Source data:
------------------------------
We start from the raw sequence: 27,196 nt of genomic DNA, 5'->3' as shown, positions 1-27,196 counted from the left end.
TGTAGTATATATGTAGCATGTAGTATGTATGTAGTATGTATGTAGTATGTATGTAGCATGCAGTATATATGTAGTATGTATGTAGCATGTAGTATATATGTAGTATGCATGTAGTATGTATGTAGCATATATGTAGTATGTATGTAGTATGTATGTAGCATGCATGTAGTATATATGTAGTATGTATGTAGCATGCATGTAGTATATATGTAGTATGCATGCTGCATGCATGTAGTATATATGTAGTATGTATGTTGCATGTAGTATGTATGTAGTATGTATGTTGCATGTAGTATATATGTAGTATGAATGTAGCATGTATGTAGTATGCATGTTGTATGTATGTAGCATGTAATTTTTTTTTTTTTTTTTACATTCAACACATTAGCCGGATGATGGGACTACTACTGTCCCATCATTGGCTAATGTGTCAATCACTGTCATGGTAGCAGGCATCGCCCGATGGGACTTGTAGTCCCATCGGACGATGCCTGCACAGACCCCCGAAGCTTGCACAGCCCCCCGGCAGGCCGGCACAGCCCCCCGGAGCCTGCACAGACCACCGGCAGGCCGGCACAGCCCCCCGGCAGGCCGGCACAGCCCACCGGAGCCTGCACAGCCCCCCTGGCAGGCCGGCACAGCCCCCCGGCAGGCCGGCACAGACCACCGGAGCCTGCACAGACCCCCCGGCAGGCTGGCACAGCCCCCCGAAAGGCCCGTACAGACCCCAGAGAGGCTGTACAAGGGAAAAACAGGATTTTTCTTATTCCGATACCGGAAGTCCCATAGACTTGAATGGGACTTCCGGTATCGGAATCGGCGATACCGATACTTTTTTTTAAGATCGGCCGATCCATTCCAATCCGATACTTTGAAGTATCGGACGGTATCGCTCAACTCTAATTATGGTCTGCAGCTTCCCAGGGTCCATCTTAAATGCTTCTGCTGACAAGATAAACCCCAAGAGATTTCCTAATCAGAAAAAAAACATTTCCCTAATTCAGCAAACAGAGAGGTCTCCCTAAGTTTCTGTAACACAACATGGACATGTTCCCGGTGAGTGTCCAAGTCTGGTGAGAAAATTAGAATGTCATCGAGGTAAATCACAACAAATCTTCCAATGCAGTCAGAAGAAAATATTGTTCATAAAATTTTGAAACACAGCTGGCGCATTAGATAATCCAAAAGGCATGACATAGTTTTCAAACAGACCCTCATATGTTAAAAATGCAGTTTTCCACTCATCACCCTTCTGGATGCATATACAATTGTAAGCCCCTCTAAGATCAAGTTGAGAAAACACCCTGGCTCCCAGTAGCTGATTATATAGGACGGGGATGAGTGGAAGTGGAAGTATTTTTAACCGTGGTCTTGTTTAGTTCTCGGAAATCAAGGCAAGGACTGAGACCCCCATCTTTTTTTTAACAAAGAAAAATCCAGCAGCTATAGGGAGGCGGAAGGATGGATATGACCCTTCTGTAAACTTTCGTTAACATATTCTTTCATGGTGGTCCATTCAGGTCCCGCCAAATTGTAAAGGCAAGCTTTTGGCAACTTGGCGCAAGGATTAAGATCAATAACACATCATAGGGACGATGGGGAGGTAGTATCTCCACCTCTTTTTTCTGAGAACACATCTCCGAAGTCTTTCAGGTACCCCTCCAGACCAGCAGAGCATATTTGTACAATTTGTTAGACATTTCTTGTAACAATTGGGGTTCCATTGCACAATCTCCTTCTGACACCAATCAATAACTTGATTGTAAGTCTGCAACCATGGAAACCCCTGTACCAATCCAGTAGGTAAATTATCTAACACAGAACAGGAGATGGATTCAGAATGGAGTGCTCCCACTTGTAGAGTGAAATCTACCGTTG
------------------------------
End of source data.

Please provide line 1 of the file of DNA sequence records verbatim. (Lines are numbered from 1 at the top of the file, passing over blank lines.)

We start from the raw sequence: 27,196 nt of genomic DNA, 5'->3' as shown, positions 1-27,196 counted from the left end.